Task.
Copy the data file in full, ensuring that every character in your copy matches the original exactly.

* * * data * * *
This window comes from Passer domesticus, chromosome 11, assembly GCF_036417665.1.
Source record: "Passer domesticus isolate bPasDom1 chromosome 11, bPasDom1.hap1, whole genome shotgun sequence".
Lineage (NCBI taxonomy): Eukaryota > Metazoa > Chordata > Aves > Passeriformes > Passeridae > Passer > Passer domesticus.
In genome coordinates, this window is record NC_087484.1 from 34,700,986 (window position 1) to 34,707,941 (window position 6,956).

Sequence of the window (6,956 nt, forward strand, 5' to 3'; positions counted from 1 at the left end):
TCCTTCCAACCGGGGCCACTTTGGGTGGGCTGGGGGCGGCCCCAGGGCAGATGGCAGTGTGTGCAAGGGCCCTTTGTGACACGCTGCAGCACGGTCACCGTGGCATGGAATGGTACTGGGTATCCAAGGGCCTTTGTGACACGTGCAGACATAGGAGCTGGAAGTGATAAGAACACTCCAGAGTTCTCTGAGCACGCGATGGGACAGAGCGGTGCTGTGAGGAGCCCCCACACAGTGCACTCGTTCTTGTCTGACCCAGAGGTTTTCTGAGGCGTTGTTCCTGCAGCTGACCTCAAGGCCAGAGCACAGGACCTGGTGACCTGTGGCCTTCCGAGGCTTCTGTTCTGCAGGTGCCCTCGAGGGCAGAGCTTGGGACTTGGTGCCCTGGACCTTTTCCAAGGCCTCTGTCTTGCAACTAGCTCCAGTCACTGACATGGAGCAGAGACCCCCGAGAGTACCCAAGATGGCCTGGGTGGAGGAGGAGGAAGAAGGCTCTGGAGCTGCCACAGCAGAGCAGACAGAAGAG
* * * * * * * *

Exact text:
This window comes from Passer domesticus, chromosome 11, assembly GCF_036417665.1.
Source record: "Passer domesticus isolate bPasDom1 chromosome 11, bPasDom1.hap1, whole genome shotgun sequence".
Lineage (NCBI taxonomy): Eukaryota > Metazoa > Chordata > Aves > Passeriformes > Passeridae > Passer > Passer domesticus.
In genome coordinates, this window is record NC_087484.1 from 34,700,986 (window position 1) to 34,707,941 (window position 6,956).

Sequence of the window (6,956 nt, forward strand, 5' to 3'; positions counted from 1 at the left end):
TCCTTCCAACCGGGGCCACTTTGGGTGGGCTGGGGGCGGCCCCAGGGCAGATGGCAGTGTGTGCAAGGGCCCTTTGTGACACGCTGCAGCACGGTCACCGTGGCATGGAATGGTACTGGGTATCCAAGGGCCTTTGTGACACGTGCAGACATAGGAGCTGGAAGTGATAAGAACACTCCAGAGTTCTCTGAGCACGCGATGGGACAGAGCGGTGCTGTGAGGAGCCCCCACACAGTGCACTCGTTCTTGTCTGACCCAGAGGTTTTCTGAGGCGTTGTTCCTGCAGCTGACCTCAAGGCCAGAGCACAGGACCTGGTGACCTGTGGCCTTCCGAGGCTTCTGTTCTGCAGGTGCCCTCGAGGGCAGAGCTTGGGACTTGGTGCCCTGGACCTTTTCCAAGGCCTCTGTCTTGCAACTAGCTCCAGTCACTGACATGGAGCAGAGACCCCCGAGAGTACCCAAGATGGCCTGGGTGGAGGAGGAGGAAGAAGGCTCTGGAGCTGCCACAGCAGAGCAGACAGAAGAG